For a business owner, apart from the longer-term potential tax and superannuation benefits (and asset protection benefits), a significant amount of cash is unlocked for use by the business. The SMSF’s funds are also not completely drained by the acquisition of the property as borrowed funds have been utilised, meaning the SMSF’s remaining assets can be diversified in other asset classes.  Adequate diversification is important, with lack of diversification in smaller SMSF being a key focus of much ASIC’s commentary on the SMSF sector.

Within the SMSF, any interest expenses may be claimed as a tax deduction, potentially reducing the fund’s tax liability. While you’re contributing money to your super, any income after expenses, and any capital gain on disposal, may be taxed at a lower rate (between 10% and15%) in the SMSF environment, and tax-free during pension phase. And of course the fund can use income from the investment to pay off the loan more quickly.

What else should I consider?

Having your SMSF own your business premises perpetuates an existing investment concentration risk, as the SMSF and your business are related parties.  However, this risk needs to be consciously re-considered within the context of your fund’s written investment strategy. Does it represent an acceptable risk to all fund members?  What would happen if the business failed unexpectedly and could no longer pay rent? Could the fund meet loan repayments without rental income for several months, or minimum pension payments, if members are in pension phase? 

If you’re going to take on a loan inside the SMSF, the fund should consider obtaining life insurance for the benefit of fund members, to provide a timely injection of cash into the fund if a member dies.  The insurance proceeds will provide additional liquidity to assist the fund to extinguish its property loan, or provide a lump sum payment to the member’s beneficiary, avoiding the need for the property to be sold in a hurry.  

If you’re considering going down this route, you must:

  • Seek an independent valuation of the property to come to a fair market value for the purchase price and lease terms – all dealings must be on an arms-length basis,
  • Consult with your financial adviser, accountant and lawyer to calculate the tax and stamp duty implications of this strategy, and ensure the transaction is documented correctly. There are stiff penalties for non-compliance,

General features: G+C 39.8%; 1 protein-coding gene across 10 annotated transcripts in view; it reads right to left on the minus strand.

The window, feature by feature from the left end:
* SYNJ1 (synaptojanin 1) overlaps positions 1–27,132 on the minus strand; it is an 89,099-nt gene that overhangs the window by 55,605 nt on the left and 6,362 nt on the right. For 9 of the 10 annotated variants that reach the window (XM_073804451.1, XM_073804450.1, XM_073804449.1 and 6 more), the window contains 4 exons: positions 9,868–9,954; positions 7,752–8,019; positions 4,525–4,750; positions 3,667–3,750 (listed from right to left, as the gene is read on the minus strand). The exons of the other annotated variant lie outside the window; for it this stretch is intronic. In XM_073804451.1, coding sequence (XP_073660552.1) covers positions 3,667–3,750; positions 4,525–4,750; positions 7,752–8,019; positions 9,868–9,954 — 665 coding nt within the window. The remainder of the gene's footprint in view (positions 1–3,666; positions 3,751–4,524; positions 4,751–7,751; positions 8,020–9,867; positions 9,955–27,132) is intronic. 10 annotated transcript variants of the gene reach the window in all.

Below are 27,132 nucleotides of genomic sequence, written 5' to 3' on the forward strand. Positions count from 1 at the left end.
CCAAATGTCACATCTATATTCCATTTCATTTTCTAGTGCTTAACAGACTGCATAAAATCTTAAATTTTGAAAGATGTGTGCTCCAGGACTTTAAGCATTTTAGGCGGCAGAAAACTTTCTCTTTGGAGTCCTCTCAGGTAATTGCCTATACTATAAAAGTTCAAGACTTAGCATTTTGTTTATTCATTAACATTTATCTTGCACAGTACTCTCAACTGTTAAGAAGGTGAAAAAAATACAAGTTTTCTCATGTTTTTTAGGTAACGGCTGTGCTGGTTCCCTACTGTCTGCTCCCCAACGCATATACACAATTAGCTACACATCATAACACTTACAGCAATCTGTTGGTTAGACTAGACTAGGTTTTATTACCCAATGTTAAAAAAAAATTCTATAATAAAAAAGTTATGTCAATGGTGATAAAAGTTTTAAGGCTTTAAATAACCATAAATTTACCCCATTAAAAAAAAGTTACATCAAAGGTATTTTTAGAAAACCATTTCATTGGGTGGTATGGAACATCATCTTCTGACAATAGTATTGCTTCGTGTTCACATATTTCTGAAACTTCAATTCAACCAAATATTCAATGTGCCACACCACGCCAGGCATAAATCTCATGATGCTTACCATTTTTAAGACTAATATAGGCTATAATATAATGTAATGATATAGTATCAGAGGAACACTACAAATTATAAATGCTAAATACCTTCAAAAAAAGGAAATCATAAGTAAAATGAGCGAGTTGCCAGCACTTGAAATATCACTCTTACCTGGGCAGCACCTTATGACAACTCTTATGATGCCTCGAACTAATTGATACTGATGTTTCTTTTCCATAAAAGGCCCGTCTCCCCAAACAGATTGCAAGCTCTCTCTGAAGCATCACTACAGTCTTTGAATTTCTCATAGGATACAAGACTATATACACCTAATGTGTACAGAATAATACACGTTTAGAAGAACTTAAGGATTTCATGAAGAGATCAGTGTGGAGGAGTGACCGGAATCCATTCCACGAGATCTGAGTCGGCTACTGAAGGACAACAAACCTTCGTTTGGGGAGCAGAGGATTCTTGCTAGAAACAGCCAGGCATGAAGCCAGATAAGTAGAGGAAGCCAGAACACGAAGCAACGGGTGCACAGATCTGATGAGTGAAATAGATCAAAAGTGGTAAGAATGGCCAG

• Check that your SMSF’s trust deed allows the fund to borrow, and
  • Make sure the purchase fits in with your fund’s investment strategy, and that you’ve adequately considered the concentration risk this strategy may create.


This article provides an overview or summary and it shouldn’t be considered a comprehensive statement on any mater or relied upon as such. The information in this article does not take into account your objectives, financial situation or needs and so you should consider its appropriateness having regard to these factors before acting on it and obtain financial advice. Any taxation position described in this article is a general statement and should only be used as a guide. It does not constitute tax advice and is based on current tax laws and our interpretation. Your individual situation may differ and you should seek independent professional tax advice. The rules associated with the super and tax regimes are complex and subject to change and the opportunities and effects will differ depending on your personal circumstances. 

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Take the good with the bad? No, thanks!

Thursday, September 19, 2013

by Sinclair Taylor

A fascinating research study was conducted recently by ASIC and it returned some disturbing results. Within this column, and within broader Westpac SMSF marketing and communications messages, I have always stressed the absolute necessity of getting good advice around the establishment and ongoing management of your SMSF. But it seems some trustees, assisted by advisers who should know better, have not been doing all they can to fully understand the challenges, as well as the benefits, of an SMSF.